Thursday, October 11, 2007

A Special Patient (1)

I had a special patient today. Let's call her Maria.

Maria is a 21-year-old lady who's coming in Royal Melbourne Hospital for an operation called "Lumbar Discectomy". Basically, it means that she's fixing a disc which had slipped out of its usual position between two bones which are located at her lower back. The displaced disc (see figure - the blue thing labelled L5) impinged on her nerves, and has produced pain on both legs, and it's especially worse in the right leg where it expands throughout the whole length. The pain of this nature is usually referred to as sciatica, as it's usually associated with problem with the sciatic nerve (the fat nerve going down the leg in the figure).

Guess what: Maria has had this problem since she was 12.

Maria's predicament remained undiagnosed because it's rare for young people to get sciatica, which is quite common among older population. Throughout the years, doctors had been telling her that the pain was due to muscular problems, and that it would become better with time. It was not until last year when she couldn't bear with the pain anymore, that she asked for another check-up and discovered this problem. Turned out that she had a really severe case of disc prolapse, and if it's not fixed urgently it would progress to a medical emergency called cauda equina syndrome.

So I had a look at Maria because she was suitable for my study. From her history, I discovered a couple of interesting things:

  • She had been smoking cigarette since 12 year old.
  • She smokes marijuana (weed, 大麻) everyday
If you tell one of the more conservative parents only these information, my bet is that they are going to flinch right there and then while the image of a samseng girl is conjured in their mind. To be honest, I had a bit of hesitation too - is she going to be that kind of violent, uncivilized people?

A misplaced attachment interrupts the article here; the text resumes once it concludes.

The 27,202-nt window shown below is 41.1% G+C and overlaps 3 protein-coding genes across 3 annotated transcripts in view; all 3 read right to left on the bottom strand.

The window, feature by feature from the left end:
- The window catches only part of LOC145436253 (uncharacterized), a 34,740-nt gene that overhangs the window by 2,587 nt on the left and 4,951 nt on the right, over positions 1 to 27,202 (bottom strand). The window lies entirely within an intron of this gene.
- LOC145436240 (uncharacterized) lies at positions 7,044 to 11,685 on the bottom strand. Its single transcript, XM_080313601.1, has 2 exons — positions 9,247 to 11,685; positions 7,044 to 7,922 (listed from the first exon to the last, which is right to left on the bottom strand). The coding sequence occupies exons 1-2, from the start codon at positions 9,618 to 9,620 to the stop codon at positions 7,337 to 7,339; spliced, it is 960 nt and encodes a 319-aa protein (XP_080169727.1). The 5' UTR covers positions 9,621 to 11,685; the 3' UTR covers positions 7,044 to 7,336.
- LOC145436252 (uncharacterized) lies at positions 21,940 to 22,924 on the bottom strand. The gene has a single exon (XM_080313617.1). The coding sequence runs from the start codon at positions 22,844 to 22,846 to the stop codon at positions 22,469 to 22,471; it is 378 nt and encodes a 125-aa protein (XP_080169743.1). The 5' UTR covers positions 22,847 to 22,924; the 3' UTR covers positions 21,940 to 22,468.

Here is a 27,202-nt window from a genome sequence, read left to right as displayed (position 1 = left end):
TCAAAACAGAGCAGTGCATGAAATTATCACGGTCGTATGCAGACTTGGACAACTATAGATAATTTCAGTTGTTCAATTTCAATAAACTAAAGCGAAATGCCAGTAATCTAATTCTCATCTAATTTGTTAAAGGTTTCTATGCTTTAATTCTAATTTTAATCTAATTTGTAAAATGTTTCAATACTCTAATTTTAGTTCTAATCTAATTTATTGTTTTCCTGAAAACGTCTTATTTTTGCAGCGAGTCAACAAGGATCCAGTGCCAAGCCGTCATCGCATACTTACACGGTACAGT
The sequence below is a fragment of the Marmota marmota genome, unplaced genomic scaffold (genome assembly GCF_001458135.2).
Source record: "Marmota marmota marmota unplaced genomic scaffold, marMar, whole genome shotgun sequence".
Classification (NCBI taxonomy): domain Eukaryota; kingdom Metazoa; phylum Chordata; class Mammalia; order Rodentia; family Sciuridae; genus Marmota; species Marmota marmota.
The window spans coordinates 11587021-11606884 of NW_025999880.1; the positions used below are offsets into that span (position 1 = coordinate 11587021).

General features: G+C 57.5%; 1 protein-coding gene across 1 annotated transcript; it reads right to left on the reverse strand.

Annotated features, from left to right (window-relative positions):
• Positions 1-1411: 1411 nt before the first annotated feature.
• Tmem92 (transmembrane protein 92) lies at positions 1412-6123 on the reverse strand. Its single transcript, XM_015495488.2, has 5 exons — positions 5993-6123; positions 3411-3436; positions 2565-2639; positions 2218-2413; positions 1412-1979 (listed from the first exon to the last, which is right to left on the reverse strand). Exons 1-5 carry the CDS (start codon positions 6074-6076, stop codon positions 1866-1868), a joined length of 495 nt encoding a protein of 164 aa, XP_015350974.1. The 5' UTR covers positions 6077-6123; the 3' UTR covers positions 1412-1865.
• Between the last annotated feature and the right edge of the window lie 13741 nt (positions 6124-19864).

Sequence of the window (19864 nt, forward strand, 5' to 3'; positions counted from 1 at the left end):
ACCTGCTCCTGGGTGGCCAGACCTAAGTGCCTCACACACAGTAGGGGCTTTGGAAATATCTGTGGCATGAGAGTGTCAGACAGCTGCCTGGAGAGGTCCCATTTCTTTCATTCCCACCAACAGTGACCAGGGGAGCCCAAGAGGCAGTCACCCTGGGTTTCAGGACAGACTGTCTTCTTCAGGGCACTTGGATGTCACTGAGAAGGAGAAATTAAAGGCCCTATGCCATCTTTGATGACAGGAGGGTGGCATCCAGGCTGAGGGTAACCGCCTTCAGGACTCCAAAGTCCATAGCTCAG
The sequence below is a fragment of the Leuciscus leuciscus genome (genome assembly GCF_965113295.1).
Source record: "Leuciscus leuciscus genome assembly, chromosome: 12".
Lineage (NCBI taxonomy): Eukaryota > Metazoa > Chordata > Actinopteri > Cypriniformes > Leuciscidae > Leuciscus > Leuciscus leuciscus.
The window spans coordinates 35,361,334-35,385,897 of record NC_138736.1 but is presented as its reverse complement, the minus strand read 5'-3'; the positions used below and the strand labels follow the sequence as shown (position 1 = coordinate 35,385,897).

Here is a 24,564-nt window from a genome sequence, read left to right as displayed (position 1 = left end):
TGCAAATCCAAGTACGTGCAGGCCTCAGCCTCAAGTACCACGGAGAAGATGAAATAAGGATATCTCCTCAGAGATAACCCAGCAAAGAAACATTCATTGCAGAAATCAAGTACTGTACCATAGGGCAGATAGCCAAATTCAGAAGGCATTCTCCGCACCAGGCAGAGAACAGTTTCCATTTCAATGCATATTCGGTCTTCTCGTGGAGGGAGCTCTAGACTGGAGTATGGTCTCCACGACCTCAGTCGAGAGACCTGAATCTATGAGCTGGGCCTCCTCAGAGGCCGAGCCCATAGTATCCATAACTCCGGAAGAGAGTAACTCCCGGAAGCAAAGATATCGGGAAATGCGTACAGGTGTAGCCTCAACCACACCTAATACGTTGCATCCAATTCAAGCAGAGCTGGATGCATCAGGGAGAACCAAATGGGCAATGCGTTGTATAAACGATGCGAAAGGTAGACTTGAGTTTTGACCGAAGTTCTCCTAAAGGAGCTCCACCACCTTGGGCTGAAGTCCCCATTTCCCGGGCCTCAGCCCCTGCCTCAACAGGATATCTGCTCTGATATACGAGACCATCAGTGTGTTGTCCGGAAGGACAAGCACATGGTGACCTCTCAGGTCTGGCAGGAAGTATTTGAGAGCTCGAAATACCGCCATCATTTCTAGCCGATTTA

I mustered my courage to approach her for my study. I stood there and called her name out loud in the waiting lounge, and the girl with her mum and her partner stood up and came to me cheerfully.

I thought:

Shit, they thought I am going to call her in for surgery preparation while I am only inviting them to participate in the research. Damn damn damn. They are going to be so mad at me. She's hungry (patients need to fast a long time before their operation) and impatient and all, and now I am going to invite her to be some sort of research participant. I am so dead.

So I showed them to the interview area, my heart pounding real hard as the family remained cheerful.


[To be continued...]
[19/10/07: Continued here]

6 comments:

day-dreamer said...

Wah, since when you inject suspense into your writing????

sophisticatedsoul said...

Eh! Don't la give me suspense.

Anyway, I am guessing the patient must have turned out pretty nice to your surprise.

And now I know why during your research year you have to be in the hospital. Preying for patient to take part in your study..lol..

haha said...

Suspense is a good technique to keep the reader reading his blog. haha

Vitamin C said...

What's your research all about? I think everyone would love to know that more actually.

It must be interesting yet tough. The word research is too heavy for me. Are you doing honoured degree?

Neptune Chye said...

Walao...learning pathology using wikipedia is the coolest thing every med student will find in their studies, hehe...

Interesting, now Chang Yang's blog is more medically oriented...it may be a pain for others but definitely not med students, hehe...

And it's just mixing up my feelings when I just realised my seniors are going "up" - Shu Fen just said it clear that she will go to fourth yr and you start your research, and i will soon end my ”一年级“。。。time is passing so fast, hehe...

But how long is your research going to last? 1 yr? I need to do ILP, so sad...

youngyew said...

Day-dreamer: Since I realized that I didn't really have time to finish the post when I was writing it. :D

Sophisticatedsoul: Haha that's a good guess... I will reveal the rest of the story in the second part. :)

And yeah, you are right about the research. I spend most of the time waiting for and trying to find suitable patients.

haha: Haha! :P

Vitamin C: Yeah I will blog about it later. I will probably incorporate it as part of this story, as I think it's a good and less boring way of relating about my research. :)

Neptune: Haha wikipedia is good for medicine, and quite often it's pretty accurate! I guess that's because the vandals aren't so interested in vandalising boring medical stuff. :D

Who's Shu Fen, by the way?